To her amazement she found the weeds that floated on the water were talking to her. The weeds said, "Please help us. We are helpless and cold in these waters". Moved with compassion, the old woman quickly salvaged the weeds and took them home with her.
When she arrived home, she carefully put them in a very safe place. Then she went off to sleep because she was very tired from working all day.
That night she had a dream. She dreamt that a fairy came to her and thanked her for being so kind to heed her cry. The fairy wanted to help and reward her.
The fairy said, "Not many people nowadays would be willing to show kindness and concern to those who are distressed. So as a sign of my gratitude, my reward will be that you and your people will always be blessed. Actually I am Geranggau, the lumpunggut (weed), that you took from the pond. From now on I shall be your guardian. However, you shall have to abide by a few rules. These rules you must observe concern the ceremony of padi planting".
Geranggau told the woman that if one wanted a very good harvest one should prepare a bamboo tray to hold a bottle of tapai (rice wine) and a few pieces of sireh (betel leaves), kehrai (palm leaves), a few lumps of sikop (tobacco) and some rice cooked in banana leaves. Furthermore one must also slaughter three healthy fowls and using the feathers make a replica cockerel from the rumbiah palm branches. It has to be about one foot long and must be covered with the feathers from the fowls.
When all this has been done one should celebrate inside the house together with all those in the household before one goes to the padi fields for another ritualistic ceremony.
When a good place has been located in the padi field, usually near clean, clear water, place the artificial cockerel about six feet high near the water's edge facing the sunrise. When all this has been done I shall join in the ceremony with you. But when you leave the padi field always remember to collect the clear water, from where you put the cockerel, in bamboo containers and bring it back to the household. It is important that you should use the water to sprinkle the house and everyone inside the house as a mark of my blessing and then you shall obtain a rich padi harvest.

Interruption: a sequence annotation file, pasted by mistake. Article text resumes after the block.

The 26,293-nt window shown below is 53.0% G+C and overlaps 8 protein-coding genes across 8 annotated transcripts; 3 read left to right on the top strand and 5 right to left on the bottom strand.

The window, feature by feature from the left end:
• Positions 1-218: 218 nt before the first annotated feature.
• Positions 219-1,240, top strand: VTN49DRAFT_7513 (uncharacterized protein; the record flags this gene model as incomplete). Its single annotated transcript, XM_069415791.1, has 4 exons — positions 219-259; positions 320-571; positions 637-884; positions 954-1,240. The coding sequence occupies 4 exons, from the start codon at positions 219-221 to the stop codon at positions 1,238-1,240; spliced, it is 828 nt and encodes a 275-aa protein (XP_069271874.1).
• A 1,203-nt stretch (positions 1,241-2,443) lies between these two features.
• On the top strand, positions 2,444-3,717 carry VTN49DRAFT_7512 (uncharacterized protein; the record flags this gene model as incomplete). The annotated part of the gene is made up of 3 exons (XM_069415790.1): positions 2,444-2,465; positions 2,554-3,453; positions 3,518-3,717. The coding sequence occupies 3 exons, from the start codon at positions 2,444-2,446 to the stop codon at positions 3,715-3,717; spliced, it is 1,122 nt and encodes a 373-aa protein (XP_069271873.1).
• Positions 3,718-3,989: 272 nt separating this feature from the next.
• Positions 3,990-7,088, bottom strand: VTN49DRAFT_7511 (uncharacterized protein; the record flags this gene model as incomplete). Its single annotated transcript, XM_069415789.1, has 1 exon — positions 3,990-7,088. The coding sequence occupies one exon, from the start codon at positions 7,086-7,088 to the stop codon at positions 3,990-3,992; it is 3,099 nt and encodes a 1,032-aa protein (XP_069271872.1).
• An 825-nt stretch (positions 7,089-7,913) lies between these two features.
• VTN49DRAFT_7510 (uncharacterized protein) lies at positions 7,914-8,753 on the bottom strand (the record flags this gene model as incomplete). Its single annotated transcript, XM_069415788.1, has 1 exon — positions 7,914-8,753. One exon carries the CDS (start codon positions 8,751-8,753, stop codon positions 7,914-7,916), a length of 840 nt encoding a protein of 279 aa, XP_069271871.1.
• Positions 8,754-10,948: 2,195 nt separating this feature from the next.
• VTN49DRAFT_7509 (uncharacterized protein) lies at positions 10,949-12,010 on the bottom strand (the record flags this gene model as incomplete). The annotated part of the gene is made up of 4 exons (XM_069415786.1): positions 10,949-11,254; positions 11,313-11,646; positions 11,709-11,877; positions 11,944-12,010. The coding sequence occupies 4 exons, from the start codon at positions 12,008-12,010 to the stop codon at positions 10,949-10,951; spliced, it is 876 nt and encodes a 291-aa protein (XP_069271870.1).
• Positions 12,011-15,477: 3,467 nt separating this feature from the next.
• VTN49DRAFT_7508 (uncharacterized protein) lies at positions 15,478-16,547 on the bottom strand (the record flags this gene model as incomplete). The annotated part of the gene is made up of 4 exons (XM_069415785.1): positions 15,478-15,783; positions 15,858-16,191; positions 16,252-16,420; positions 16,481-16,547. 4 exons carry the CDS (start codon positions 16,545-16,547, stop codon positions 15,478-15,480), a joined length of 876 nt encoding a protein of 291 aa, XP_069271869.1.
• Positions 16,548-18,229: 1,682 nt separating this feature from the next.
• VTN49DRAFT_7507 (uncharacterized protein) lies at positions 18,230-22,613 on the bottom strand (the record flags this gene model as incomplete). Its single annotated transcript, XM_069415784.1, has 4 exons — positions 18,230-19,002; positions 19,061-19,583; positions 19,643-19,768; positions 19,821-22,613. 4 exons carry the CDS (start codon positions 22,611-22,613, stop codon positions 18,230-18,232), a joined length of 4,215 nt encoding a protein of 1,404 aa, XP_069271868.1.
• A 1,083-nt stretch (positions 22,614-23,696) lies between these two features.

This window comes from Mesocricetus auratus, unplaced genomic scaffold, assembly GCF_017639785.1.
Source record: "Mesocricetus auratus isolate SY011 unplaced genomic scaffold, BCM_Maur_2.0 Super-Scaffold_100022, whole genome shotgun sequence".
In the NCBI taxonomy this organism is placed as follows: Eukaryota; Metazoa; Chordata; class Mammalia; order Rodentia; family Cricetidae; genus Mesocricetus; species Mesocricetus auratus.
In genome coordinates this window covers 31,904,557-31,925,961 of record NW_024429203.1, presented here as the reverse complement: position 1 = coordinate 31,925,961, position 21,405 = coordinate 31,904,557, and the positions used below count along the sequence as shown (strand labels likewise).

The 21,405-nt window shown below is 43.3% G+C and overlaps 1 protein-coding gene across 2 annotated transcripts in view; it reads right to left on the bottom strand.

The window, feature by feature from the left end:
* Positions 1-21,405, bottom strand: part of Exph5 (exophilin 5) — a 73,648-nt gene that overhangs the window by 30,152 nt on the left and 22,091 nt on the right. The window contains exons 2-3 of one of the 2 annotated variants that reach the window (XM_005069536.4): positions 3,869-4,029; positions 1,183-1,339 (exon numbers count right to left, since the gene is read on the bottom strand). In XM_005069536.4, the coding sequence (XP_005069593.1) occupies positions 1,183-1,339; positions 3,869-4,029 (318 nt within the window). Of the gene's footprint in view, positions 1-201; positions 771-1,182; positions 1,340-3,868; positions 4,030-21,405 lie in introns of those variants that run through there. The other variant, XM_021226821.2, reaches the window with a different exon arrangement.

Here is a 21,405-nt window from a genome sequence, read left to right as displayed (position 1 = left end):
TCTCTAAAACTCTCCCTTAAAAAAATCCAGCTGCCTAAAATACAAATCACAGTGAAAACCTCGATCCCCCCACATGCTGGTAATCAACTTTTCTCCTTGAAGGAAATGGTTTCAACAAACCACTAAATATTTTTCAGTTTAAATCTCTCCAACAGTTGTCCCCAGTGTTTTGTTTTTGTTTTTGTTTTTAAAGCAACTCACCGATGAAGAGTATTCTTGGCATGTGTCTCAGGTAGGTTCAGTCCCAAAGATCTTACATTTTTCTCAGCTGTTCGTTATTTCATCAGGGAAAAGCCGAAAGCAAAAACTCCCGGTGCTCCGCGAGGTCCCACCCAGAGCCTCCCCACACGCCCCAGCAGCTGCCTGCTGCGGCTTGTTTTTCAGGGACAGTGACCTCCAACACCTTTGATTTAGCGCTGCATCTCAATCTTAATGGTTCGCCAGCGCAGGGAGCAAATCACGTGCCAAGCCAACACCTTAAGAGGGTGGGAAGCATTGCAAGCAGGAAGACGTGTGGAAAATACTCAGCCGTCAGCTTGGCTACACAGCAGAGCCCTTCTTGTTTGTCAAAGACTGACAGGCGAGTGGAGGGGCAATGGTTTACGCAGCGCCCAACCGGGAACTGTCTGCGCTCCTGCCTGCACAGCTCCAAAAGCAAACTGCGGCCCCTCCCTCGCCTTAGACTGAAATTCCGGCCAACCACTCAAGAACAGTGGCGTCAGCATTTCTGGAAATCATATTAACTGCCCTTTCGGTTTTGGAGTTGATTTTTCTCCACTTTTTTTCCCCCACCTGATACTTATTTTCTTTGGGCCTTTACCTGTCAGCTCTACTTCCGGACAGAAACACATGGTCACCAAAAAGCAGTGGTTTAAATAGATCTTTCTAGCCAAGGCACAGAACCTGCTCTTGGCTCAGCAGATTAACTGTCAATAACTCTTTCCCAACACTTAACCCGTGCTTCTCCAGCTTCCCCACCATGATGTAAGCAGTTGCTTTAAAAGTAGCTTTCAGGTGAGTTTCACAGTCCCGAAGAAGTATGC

This kind of ritual shall be called Margambaun and it has to be respected and observed from time to time so that I can constantly be of help to you.
When the old woman awoke the next morning she felt very excited and related the whole dream to her neighbours. Whether it was the truth or not she accepted it as a very good omen and intended to observe the rules. So she decided to hold a big feast together with her neighbours as she firmly believed that the gods had sent Geranggau to help and protect her.
Even up to the present day a few gathered bunches of lumpunggut can be of spiritual and traditional value to the Kadazan people of Sabah.

Source: "Tales of Borneo" by Benedict S. Chong, Penerbit Sanmin Sdn Bhd, Malaysia, 1993

Thursday, November 5, 2009


The World Commission on Dams proposes a new approach to decision-making based on recognising the rights of, and assessing the risks to, all stakeholders. This means that all stakeholders whose rights might be affected, and all stakeholders who have risks imposed upon them involuntarily, should be included in decision-making on development. The WCD believes that this approach "offers an effective way to determine who has a legitimate place at the negotiation table and what issues need to be included on the agenda." The WCD developed seven strategic priorities for this new approach to development: